Keith’s research and writing focus on racial capitalism, environmental justice, environmental law and policy, political economy, and the state. He is also interested in digital research methods, the Digital Humanities, and critical approaches to and applications of Geographical Information Science (GIS).
Keith is currently working on a book manuscript in which he develops a theory of the racial environmental state. He uses this framework to examine the ways that the Environmental Impact Assessment (EIA) process has transformed the ways that race and environment operate within the US since the EIA process was institutionalized within the US National Environmental Policy Act of 1970. This research builds on Keith’s doctoral dissertation, titled “Institutionalizing Environmental Justice: Race, Place, and the National Environmental Policy Act,”
In both his book and dissertation, Keith combines archival and dialectical materialist methods with policy and legal analysis to examine case studies involving community struggles over the social production of space. His analysis of these case studies centers around the concept of the racial environmental state in order to explain how the EIA process functions to simultaneously and interdependently maintain both racial capitalism and uneven productions of nature, while also providing institutionalized pathways for challenging and reshaping the state as a site of racial and environmental conflict. The case studies highlight the capacities and limitations of this particular state formation for social and environmental justice organizing.
Keith’s second project builds on the foundation laid in his dissertation by addressing the rapid growth in state capacity around climate change. He aims to address discrepancies between discourses of climate justice on the one hand, and ecologically and economically sustainable development on the other. “Sustainable” growth is predicated on the assumption of capital’s continuing ability to produce surplus value, which history informs us is predicated on rendering racially differentiated populations as surplus, disposable, or incarcerable. Climate justice places social and environmental justice at the forefront of its strategies, with the undoing of racial capitalism being fundamental to addressing climate change.
The rift between these discourses of sustainable capitalist growth and radical climate justice emblematize the contradictions inherent to various understandings of “sustainability,” and the disconnects in theory, policy, and praxis that frame this project. This research addresses the question of how social and environmental justice organizations have responded to shifts in infrastructure and policy through their engagements with both sustainability and climate justice discourses in their organizing, campaigning, and fundraising activities. It further examines the ways that recent shifts in racial justice organizing discourses that reinforce the social and political ethics of valuing Black and Brown lives intersects with environmental and climate justice activism that ontologically centers the notion of justice around populations rendered as vulnerable and disposable by the racial state.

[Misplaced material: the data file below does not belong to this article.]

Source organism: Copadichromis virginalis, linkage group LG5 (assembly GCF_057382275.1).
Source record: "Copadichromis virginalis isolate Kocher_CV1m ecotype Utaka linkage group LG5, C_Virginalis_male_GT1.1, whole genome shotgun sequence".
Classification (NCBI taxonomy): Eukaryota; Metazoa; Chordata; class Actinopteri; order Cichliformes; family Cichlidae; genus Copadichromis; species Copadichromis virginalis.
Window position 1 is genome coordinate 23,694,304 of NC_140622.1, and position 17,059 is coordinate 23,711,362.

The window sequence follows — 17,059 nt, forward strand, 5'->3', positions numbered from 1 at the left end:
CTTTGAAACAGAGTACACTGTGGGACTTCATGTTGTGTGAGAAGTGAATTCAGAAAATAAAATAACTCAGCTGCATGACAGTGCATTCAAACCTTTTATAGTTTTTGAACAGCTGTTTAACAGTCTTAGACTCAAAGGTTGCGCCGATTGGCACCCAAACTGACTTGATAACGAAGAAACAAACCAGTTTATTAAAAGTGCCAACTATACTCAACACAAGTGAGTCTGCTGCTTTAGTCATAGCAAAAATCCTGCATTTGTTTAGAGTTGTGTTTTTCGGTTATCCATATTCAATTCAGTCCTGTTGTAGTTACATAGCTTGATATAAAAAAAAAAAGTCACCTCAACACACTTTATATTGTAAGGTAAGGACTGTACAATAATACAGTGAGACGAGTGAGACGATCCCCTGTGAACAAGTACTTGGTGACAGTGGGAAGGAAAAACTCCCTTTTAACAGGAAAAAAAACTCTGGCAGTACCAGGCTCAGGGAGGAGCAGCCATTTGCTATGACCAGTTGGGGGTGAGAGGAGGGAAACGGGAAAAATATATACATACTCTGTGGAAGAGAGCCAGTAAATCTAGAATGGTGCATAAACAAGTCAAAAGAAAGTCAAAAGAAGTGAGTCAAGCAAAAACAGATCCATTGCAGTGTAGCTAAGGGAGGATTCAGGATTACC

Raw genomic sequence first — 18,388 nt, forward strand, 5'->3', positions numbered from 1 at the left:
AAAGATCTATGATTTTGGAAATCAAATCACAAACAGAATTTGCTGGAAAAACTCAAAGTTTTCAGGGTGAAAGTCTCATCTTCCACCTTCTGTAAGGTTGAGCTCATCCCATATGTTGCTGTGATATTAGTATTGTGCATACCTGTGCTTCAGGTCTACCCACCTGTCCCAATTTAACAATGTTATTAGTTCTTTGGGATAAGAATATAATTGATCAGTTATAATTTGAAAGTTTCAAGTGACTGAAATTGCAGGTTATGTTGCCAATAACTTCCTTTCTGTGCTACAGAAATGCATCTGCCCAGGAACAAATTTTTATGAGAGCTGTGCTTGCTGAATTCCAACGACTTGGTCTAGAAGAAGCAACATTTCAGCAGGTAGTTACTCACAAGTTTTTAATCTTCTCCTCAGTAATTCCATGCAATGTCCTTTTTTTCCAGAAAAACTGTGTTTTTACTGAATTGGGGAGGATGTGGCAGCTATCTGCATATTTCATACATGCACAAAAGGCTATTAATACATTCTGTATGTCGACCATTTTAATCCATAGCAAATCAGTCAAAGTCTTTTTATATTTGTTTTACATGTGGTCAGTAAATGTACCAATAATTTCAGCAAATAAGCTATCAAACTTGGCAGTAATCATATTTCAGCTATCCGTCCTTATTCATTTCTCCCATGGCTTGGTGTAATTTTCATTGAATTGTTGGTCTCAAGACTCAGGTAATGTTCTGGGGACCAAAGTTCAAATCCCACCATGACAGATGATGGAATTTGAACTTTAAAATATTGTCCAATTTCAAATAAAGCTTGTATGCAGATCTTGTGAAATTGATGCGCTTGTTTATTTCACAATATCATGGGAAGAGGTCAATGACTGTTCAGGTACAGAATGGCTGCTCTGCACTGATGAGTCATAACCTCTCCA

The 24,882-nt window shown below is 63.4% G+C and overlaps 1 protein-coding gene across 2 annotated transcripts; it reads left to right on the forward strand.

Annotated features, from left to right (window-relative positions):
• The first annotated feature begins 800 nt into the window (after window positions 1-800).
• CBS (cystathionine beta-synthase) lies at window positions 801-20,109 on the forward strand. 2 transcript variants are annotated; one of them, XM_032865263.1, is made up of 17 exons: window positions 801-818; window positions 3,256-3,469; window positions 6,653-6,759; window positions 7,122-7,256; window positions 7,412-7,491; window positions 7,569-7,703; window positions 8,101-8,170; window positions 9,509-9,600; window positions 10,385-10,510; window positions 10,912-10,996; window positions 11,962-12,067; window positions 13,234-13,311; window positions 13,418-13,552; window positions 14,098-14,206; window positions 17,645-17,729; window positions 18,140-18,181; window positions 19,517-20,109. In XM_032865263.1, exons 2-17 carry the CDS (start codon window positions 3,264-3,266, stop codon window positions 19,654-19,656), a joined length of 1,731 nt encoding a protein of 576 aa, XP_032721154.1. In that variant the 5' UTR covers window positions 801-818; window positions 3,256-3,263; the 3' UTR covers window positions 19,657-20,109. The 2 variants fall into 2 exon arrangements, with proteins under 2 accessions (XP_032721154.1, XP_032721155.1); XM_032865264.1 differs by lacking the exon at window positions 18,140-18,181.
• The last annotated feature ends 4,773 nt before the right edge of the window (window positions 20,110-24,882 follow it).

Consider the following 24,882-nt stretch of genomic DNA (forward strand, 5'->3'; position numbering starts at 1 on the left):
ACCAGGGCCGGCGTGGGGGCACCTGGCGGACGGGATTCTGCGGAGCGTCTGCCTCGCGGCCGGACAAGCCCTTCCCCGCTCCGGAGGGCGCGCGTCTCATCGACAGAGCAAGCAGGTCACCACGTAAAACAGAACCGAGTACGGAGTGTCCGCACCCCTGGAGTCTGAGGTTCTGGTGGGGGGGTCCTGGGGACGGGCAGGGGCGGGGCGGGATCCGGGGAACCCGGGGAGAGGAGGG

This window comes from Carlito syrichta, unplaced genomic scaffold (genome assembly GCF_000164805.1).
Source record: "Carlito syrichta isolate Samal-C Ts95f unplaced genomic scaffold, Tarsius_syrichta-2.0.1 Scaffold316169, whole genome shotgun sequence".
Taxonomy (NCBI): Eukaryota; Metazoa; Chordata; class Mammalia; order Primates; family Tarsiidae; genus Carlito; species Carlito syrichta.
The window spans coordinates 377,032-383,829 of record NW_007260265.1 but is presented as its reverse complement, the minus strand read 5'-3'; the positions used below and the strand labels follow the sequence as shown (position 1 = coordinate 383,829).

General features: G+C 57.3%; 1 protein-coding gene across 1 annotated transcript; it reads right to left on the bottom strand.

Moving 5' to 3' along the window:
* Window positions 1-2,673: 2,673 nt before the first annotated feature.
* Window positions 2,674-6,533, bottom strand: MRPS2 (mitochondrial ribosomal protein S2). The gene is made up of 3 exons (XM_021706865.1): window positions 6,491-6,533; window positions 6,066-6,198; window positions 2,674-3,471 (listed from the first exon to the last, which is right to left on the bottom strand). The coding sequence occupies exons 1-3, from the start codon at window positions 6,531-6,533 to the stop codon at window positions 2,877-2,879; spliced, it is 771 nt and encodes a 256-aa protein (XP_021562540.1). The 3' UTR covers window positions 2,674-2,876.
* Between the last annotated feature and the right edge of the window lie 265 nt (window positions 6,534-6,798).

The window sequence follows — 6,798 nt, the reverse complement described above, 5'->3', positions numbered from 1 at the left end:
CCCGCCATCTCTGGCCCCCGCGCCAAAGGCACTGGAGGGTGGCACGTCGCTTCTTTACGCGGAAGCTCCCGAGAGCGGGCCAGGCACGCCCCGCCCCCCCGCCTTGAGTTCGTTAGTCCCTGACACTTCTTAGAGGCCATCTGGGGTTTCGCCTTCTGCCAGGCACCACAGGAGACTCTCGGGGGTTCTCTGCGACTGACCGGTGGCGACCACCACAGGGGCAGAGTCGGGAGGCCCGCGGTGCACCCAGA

Publications and Talks
Keith has presented his work at invited talks in the UC Santa Cruz Environmental Studies Department and the UC Davis School of Law Aoki Center for Critical Race and Nation Studies, as well as at the annual conferences for the Association of American Geographers, the American Studies Association, the Critical Ethnic Studies Association, and the Asian American Studies Association.
“The Racial Environmental State and Struggles toward Abolition Ecologies” (submitted for review). Details the racial environmental state framework and uses it to revisit an abolitionist fight to stop prison expansion in California’s Central Valley in the early 2000s.
“US Empire and the Institutionalization of Environmental Knowledge” (Working Paper, 2013). Presented at the Association for Asian American Studies Annual Meeting. Highlights some of the early framing for what would later become Keith’s dissertation.
“Not Just a Walk in the Park” (Cities and the Environment, 2013). Lead author, coauthored with Andrew Maroko, Kristen Grady, Juliana Maantay, and Peter Arno. This article looks at the environmental health justice implications of the spatial distribution of parks with regard to pedestrian accessibility across New York City. It also discusses methodological ramifications of employing GIS and mixed-methods for this type of research.
Additional Research Interests
In addition to his research on race and the environment, Keith has been actively involved in NEH grant funded initiatives aimed at promoting the growth of Asian American Studies. Information about these projects is available on their respective websites:
- Building Asian American Studies across Community College Classrooms
- Asian Americans in New York: Film and Literature
Keith is also interested in the roles of digital technologies within community organizing, scholarly communications, and classroom pedagogies. He is an advocate and contributor to free and open source software, and has consulted on a number of Digital Humanities projects, such as DH Box, NYC Fashion Index, and Digital HUAC.